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The Liberal government deducted $270,000 for abortion services provided at Clinic 554 in Fredericton over three years and was calculated by the amount of money patients paid for abortion out of pocket.Brian Atkinson/The Globe and Mail

The federal government is clawing back money from health transfers in an attempt to force New Brunswick to make publicly funded abortion services more accessible.

New Brunswick is the only province that does not fund abortion in standalone clinics – a policy that health care advocates say is misogynistic and part of a long-standing legacy to limit abortion rights in the province.

The Liberal government deducted $270,000 for abortion services provided at Clinic 554 in Fredericton over three years to penalize the province for its continued refusal to provide the medically necessary service without fees as outlined in the Canada Health Act.

The total was for a three-year period ending in 2020 and calculated by the amount of money patients paid for abortion out of pocket based on evidence provided by Clinic 554 and data published by the Canadian Institute for Health Information.

“We’re not taking money for the sake of taking money,” said Guillaume Bertrand, a spokesperson for the federal Minister of Health Jean-Yves Duclos. “If provinces work with us to address the issue we’ll give them back the money.”

However, so far New Brunswick has refused to co-operate, added Mr. Bertrand, unlike other provinces that were dinged for other medically necessary services such as diagnostic imaging. Last week, the federal government announced it was clawing back $82.5-million in health transfers for 2020-21 to seven provinces, including New Brunswick, which was deducted $1.3-million – $64,850 of which was for abortions in Clinic 554.

The New Brunswick government said in a statement that it’s fully committed to the principles of the Canada Health Act. “We are continuing to assess all the potential implications of this federal decision,” said spokesman Sean Hatchard.

The province only funds abortions in hospitals in Moncton and Bathurst, which Valerya Edelman of Clinic 554 says is a barrier for people coming from other parts of the province.

In its response to The Globe and Mail, the province said Mifegymiso, better known as the abortion pill, has reduced the demand for procedural abortions in New Brunswick. The drug is available by prescription only, and is a combination of two drugs, and can be taken at home with guidance and monitoring from a health care professional during the first nine weeks of pregnancy.

Ms. Edelman, a social worker who runs Clinic 554, said the suggestion that chemical abortions address the accessibility problem in New Brunswick fails to consider that people accessing abortions at the clinic are often the most vulnerable and at-risk. They may not have a safe home or there may be mental-health barriers in the ability to self-manage a chemical abortion, she said.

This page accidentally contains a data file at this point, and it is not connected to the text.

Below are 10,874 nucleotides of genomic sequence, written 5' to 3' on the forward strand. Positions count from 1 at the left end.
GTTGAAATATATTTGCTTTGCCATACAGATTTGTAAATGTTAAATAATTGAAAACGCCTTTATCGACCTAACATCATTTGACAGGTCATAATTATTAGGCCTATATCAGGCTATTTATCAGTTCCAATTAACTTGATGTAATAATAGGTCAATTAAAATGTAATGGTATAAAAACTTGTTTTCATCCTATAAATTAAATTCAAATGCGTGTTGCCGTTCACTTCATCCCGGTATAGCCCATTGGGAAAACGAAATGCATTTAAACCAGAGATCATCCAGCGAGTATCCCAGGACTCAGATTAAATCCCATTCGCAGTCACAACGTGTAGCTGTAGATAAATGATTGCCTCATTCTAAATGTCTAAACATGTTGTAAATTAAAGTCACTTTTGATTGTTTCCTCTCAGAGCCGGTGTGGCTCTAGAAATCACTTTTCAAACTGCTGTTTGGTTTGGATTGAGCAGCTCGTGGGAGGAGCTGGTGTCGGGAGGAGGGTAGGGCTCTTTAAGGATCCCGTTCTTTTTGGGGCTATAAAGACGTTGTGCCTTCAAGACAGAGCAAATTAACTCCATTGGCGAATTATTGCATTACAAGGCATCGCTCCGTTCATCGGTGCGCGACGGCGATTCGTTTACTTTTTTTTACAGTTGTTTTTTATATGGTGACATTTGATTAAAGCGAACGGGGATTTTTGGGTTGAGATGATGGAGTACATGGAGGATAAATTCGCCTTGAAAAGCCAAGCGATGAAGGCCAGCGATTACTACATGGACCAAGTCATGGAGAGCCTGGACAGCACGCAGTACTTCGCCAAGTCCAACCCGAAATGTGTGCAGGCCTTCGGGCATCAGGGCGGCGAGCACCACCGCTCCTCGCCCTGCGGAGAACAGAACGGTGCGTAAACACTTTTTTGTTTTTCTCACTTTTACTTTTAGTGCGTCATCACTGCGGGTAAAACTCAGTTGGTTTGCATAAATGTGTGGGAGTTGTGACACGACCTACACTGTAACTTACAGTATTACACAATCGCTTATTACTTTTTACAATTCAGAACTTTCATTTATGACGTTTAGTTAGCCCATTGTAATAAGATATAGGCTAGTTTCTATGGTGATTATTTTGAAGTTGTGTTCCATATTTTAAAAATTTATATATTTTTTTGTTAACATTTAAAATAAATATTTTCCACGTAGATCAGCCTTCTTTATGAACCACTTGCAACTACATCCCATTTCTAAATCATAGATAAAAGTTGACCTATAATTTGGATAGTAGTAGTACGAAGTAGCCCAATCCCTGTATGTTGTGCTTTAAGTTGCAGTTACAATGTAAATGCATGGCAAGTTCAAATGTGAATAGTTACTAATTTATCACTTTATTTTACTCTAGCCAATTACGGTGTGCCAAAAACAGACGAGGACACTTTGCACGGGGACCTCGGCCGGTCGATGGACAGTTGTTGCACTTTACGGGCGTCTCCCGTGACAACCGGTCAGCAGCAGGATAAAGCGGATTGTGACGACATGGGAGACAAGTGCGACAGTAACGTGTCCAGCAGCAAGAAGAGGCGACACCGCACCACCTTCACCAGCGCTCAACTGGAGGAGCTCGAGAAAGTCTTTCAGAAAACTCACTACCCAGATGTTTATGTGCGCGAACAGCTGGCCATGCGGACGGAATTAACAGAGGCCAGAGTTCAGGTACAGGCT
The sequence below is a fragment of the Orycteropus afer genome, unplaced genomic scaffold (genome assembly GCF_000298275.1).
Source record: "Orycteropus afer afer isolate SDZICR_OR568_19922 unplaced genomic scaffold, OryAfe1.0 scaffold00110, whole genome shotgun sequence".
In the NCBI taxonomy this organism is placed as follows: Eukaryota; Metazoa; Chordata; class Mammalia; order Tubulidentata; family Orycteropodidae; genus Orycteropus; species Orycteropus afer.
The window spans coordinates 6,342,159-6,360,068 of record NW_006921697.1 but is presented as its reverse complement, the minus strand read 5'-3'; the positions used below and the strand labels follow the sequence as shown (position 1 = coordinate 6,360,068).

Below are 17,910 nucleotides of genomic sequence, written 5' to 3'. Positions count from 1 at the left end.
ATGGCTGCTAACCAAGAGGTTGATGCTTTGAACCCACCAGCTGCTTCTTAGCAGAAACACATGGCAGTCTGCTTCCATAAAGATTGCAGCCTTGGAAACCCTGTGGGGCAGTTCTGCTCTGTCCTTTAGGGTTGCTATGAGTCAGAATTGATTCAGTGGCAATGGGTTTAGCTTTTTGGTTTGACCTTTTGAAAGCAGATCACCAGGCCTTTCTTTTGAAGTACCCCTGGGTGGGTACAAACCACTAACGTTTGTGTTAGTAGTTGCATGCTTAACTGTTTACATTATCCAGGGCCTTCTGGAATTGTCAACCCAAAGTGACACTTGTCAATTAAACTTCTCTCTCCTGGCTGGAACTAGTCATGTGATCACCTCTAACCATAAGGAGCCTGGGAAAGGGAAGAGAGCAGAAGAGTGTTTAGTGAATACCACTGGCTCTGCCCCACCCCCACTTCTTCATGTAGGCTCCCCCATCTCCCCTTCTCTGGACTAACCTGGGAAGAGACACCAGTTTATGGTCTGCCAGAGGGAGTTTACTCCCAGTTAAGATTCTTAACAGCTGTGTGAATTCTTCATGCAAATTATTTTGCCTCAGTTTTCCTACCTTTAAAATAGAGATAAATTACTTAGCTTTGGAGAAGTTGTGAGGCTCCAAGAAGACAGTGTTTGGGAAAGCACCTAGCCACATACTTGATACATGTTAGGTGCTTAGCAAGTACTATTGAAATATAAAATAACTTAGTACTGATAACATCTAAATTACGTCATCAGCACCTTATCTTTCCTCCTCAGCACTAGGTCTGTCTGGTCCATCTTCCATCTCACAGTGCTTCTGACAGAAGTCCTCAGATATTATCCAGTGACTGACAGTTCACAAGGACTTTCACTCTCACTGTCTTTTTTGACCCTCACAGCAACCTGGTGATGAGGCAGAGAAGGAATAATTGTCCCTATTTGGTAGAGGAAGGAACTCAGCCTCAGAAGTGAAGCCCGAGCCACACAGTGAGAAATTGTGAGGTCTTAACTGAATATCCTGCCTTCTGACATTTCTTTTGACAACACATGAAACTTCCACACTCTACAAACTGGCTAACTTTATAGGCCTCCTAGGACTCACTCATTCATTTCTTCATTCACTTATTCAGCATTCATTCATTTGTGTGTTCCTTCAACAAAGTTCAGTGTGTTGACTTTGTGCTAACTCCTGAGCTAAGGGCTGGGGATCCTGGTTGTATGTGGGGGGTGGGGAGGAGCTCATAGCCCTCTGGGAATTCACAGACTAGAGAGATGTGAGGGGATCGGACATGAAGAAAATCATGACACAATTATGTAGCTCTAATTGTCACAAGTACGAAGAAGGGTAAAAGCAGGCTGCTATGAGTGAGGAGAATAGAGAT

“They’re often in very dire circumstances and can’t afford the cost,” said Ms. Edelman. The $700 to $850 fees for a procedural abortion are often offset by donations from the National Abortion Federation and subsidized by Clinic 554 for patients that can’t afford to pay, she added.

Ms. Edelman applauded the move to claw back federal transfer funds and said it highlights the need for the province to change its restrictive abortion policy, but said it doesn’t address the urgent need for improved abortion access in New Brunswick. “It’s misogynistic,” she said about the provincial policy. “For decades, New Brunswick has gotten away with really terrible access to abortions and it’s only because of public pressure that it has improved over the years.”

The accessibility of abortion is the subject of a University of New Brunswick-led study funded by the federal government. It will look at the numbers of patients who accessed abortion care at Clinic 554, where they travelled from, and their ability to pay. The report will be made public by next year.

Clinic 554 provides two to three abortions a week and is at capacity, said Ms. Edelman. Numbers provided by the Canadian Institute for Health Information show that about one-sixth of the procedural abortions performed in New Brunswick in 2018 occurred in Clinic 554. The vast majority of all abortions in Canada are done in clinics.

Justin Trudeau’s Liberals pledged during the 2021 election campaign to introduce regulations under the Canada Health Act to ensure abortion services were medically necessary and publicly funded, but after consulting with stakeholders, priorities have shifted, said Mr. Bertrand. The focus is now on helping organizations make sexual and reproductive information and services more available, he said.

“We’re trying to work with the province but at the end of the day, it’s the province’s responsibility to provide health care,” said Mr. Bertrand. “We need to push for abortion services.”

With a report from Carly Weeks

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